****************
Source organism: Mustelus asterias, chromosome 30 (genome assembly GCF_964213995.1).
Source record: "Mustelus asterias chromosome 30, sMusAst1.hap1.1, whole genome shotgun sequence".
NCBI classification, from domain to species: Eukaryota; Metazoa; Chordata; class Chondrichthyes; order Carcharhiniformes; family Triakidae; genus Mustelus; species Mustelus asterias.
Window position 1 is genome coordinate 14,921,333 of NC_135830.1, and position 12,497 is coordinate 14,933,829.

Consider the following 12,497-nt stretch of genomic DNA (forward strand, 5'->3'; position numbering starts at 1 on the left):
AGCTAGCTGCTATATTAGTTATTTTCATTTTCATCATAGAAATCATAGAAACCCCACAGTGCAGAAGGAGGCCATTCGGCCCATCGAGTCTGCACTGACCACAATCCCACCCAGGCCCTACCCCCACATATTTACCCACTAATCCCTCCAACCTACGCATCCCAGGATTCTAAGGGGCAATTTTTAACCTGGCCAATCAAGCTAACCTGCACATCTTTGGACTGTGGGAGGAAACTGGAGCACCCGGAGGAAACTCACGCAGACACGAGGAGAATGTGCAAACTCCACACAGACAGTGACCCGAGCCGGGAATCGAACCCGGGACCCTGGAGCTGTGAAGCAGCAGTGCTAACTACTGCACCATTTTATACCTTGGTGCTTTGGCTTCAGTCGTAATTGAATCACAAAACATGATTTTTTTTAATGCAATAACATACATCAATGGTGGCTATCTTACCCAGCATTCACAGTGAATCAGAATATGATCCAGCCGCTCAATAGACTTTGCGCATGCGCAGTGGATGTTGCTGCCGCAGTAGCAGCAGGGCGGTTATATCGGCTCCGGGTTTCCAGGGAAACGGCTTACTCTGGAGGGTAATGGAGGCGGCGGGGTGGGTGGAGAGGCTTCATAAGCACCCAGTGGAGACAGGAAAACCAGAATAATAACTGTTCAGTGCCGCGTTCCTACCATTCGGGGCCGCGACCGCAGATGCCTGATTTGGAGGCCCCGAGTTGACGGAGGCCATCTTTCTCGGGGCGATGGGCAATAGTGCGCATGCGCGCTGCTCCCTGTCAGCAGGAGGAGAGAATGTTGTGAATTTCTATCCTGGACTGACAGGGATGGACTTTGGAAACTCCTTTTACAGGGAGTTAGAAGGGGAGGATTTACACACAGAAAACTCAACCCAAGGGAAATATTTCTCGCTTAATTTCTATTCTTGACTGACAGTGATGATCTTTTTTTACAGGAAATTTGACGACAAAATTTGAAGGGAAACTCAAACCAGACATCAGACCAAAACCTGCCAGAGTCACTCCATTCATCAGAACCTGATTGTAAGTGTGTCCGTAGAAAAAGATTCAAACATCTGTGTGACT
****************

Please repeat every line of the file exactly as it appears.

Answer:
Source organism: Mustelus asterias, chromosome 30 (genome assembly GCF_964213995.1).
Source record: "Mustelus asterias chromosome 30, sMusAst1.hap1.1, whole genome shotgun sequence".
NCBI classification, from domain to species: Eukaryota; Metazoa; Chordata; class Chondrichthyes; order Carcharhiniformes; family Triakidae; genus Mustelus; species Mustelus asterias.
Window position 1 is genome coordinate 14,921,333 of NC_135830.1, and position 12,497 is coordinate 14,933,829.

Consider the following 12,497-nt stretch of genomic DNA (forward strand, 5'->3'; position numbering starts at 1 on the left):
AGCTAGCTGCTATATTAGTTATTTTCATTTTCATCATAGAAATCATAGAAACCCCACAGTGCAGAAGGAGGCCATTCGGCCCATCGAGTCTGCACTGACCACAATCCCACCCAGGCCCTACCCCCACATATTTACCCACTAATCCCTCCAACCTACGCATCCCAGGATTCTAAGGGGCAATTTTTAACCTGGCCAATCAAGCTAACCTGCACATCTTTGGACTGTGGGAGGAAACTGGAGCACCCGGAGGAAACTCACGCAGACACGAGGAGAATGTGCAAACTCCACACAGACAGTGACCCGAGCCGGGAATCGAACCCGGGACCCTGGAGCTGTGAAGCAGCAGTGCTAACTACTGCACCATTTTATACCTTGGTGCTTTGGCTTCAGTCGTAATTGAATCACAAAACATGATTTTTTTTAATGCAATAACATACATCAATGGTGGCTATCTTACCCAGCATTCACAGTGAATCAGAATATGATCCAGCCGCTCAATAGACTTTGCGCATGCGCAGTGGATGTTGCTGCCGCAGTAGCAGCAGGGCGGTTATATCGGCTCCGGGTTTCCAGGGAAACGGCTTACTCTGGAGGGTAATGGAGGCGGCGGGGTGGGTGGAGAGGCTTCATAAGCACCCAGTGGAGACAGGAAAACCAGAATAATAACTGTTCAGTGCCGCGTTCCTACCATTCGGGGCCGCGACCGCAGATGCCTGATTTGGAGGCCCCGAGTTGACGGAGGCCATCTTTCTCGGGGCGATGGGCAATAGTGCGCATGCGCGCTGCTCCCTGTCAGCAGGAGGAGAGAATGTTGTGAATTTCTATCCTGGACTGACAGGGATGGACTTTGGAAACTCCTTTTACAGGGAGTTAGAAGGGGAGGATTTACACACAGAAAACTCAACCCAAGGGAAATATTTCTCGCTTAATTTCTATTCTTGACTGACAGTGATGATCTTTTTTTACAGGAAATTTGACGACAAAATTTGAAGGGAAACTCAAACCAGACATCAGACCAAAACCTGCCAGAGTCACTCCATTCATCAGAACCTGATTGTAAGTGTGTCCGTAGAAAAAGATTCAAACATCTGTGTGACT